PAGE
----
After recording a batch of seminal rockabilly singles in the fifties (see Texas Rockabilly vol. 2 – Rollin’ the Rock on Eltoro) Ray Campi more or less retired from music. By 1971, when  Rockin’ Ronny Weiser contacted him, he was an English teacher. It didn’t take long to convince him to record again. Not only Ray recorded albums on his own but also became Rollin’ Rock’s studio band playing with Mac Curtis, Jimmie Lee Maslon and Jackie Lee Cochran.
This fine package gathers Campi’s first two album cut for Rollin Rock on which he plays almost all the instruments. With the help of Weiser, Campi managed to recapture the excitement and the fun of the 50’s rockabilly but with a modern twist thus creating a brand new sound. These recordings are almost as essential as his 50’s sides, not only for their musical quality but also for their historical values and the countless bands they influenced.
The cd comes with a detailed booklet featuring liner notes by Ray himself, Ronnie Weiser, Wild Bob Burgos, Rip Masters and Mario Cobo.
Essential! Part Records must be congratulated for their hard word at releasing this stuff like they did with Mac Curtis’ Rollin Rock sides, Ravenna and the Magnetics and Ripsaw records.

www.part-records.de 

Mac Curtis

mac-curtis-rollinrock
Mac Curtis – the Rollin Rock Recordings 1

Mac Curtis – the Rollin Rock Recordings 1

Part records
Big D Women – Baby Let’s Play House – Heartbreakin’ Mama – Fannie Mae – Sidetrack Mama – Holdin’ On – Good Rockin’ Tonight – Amarillo Killer – Hot Rocks – Crazy Crazy Lovin’ – Wild Wild Women – You Hurt Me – Sexy Ways – Good Rockin’ Tomorrow – Wake Up Rock’n’roll Rock-A-Baby – Hard Hearted Girl – Party Line – Turn To Me – For Your Love – Rockabilly Uprising – Been Gone A Long Time – Juice Box – Gone Out Of My Mind – Wildcat Tamer – Let’s Go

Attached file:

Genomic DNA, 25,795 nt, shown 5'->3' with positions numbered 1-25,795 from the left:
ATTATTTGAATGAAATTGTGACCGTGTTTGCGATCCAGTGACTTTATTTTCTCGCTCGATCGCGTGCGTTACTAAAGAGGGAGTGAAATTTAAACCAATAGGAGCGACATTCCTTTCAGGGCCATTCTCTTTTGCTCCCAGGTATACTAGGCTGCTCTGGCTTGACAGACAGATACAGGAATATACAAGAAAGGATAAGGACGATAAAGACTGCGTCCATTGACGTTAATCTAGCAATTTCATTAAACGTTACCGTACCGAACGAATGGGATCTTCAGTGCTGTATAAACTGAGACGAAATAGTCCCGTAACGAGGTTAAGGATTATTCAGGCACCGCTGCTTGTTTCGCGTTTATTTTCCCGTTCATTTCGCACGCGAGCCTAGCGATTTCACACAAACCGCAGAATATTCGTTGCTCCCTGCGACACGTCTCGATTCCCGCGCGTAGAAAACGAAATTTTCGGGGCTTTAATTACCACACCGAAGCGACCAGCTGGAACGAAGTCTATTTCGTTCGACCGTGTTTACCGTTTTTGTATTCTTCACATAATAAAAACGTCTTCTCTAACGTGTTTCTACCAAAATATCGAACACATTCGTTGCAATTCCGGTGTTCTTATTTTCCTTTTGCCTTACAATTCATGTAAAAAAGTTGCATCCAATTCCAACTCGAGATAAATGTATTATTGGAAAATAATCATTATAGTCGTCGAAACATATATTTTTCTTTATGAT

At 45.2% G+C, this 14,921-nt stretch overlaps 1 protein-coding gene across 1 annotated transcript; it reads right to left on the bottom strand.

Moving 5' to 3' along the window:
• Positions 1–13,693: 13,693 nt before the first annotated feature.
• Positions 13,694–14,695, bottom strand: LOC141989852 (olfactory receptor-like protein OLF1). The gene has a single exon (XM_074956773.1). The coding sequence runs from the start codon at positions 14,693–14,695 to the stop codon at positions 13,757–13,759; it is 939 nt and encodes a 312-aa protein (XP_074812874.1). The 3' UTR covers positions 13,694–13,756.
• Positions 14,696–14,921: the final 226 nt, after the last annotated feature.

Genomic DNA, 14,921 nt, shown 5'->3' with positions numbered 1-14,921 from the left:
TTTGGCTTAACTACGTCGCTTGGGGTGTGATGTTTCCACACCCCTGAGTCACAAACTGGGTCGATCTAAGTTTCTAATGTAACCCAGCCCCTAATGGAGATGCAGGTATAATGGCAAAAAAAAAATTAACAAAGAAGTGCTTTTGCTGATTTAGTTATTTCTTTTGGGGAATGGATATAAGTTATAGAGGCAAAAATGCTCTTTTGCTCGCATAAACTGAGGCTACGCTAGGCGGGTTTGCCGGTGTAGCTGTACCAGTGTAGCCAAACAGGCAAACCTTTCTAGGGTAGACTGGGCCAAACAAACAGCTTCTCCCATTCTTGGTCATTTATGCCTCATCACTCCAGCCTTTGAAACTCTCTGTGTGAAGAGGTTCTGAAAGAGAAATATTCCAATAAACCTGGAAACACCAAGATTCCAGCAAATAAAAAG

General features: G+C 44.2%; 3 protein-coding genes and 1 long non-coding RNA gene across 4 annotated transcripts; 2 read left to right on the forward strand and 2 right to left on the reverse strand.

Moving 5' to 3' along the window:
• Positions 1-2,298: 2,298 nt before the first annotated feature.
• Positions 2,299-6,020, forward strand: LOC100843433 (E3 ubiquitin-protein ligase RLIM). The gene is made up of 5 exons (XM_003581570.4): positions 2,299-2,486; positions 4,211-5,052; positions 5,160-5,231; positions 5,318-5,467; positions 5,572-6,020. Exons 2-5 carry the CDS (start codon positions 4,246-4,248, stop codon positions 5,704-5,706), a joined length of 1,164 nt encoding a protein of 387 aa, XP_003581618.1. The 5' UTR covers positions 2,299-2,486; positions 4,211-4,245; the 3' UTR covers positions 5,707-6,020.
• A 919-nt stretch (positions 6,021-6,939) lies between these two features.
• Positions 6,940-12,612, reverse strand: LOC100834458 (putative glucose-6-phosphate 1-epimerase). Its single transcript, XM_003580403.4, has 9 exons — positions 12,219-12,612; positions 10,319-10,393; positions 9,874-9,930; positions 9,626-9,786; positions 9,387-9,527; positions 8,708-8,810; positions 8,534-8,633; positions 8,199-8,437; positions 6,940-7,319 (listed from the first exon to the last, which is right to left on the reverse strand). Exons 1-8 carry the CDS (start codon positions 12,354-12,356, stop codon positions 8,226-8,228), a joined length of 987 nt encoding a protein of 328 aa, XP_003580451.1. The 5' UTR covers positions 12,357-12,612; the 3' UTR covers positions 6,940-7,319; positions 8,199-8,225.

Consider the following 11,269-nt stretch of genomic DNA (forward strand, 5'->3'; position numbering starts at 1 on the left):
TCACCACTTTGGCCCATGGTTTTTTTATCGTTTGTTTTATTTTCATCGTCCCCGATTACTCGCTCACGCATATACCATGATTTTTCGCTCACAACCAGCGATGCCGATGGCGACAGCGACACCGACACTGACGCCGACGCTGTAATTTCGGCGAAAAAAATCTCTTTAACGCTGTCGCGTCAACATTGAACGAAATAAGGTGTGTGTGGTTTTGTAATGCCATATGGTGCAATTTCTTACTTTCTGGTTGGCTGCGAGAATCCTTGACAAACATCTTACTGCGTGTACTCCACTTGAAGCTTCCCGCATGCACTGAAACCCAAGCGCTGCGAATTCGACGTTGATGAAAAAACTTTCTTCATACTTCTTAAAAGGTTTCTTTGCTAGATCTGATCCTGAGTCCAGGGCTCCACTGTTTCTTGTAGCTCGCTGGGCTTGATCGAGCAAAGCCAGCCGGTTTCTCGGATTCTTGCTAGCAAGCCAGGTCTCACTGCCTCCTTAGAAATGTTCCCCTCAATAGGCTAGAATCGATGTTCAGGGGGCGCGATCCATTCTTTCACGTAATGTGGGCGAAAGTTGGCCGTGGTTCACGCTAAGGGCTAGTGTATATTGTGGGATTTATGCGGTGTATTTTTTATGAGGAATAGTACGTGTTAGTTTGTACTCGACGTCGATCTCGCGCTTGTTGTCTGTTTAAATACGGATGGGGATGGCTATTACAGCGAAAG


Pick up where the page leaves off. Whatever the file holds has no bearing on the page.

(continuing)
Mac Curtis is a true Rockabilly legend and in my humble opinion he recorded some of the very best sides of the genre. In 1972 he got in touch with the no-less legendary Ronnie Weiser of Rollin’ Rock and Ray Campi (the full story is explained in the very informative booklet featuring notes by Mac Curtis himself) to make some new Rockabilly recordings.
The first album to result from those sessions was Ruffabilly on which he’s backed by Campi (dobro, guitar, bass), Steve Bailey (drums) and Jimmie Lee Maslon on harmonica for one track. This is superior Rockabilly music, especially if you replace it in the period (the 70’s) with powerful slap bass and at the time with the exception of Charlie Feathers very few could come closer to the real thing than Mac Curtis. The liner notes explain why there are three Johnny Carroll tunes on that album: Campi and Curtis believed that the singer had died and wanted to pay homage to him.
The second album included here is “Good Rockin’ Tomorrow” and is equally good with Campi playing all the instruments and Billy Zoom (X) guesting on saxophone. In all you have 25 recordings that are 25 little rockabilly gems that deserve to be in anyone’s collection. They also show the importance of Mac Curtis and Rollin Rock on the European scene in the 70’s from the Teddy Boys to the burgeoning psychobilly scene.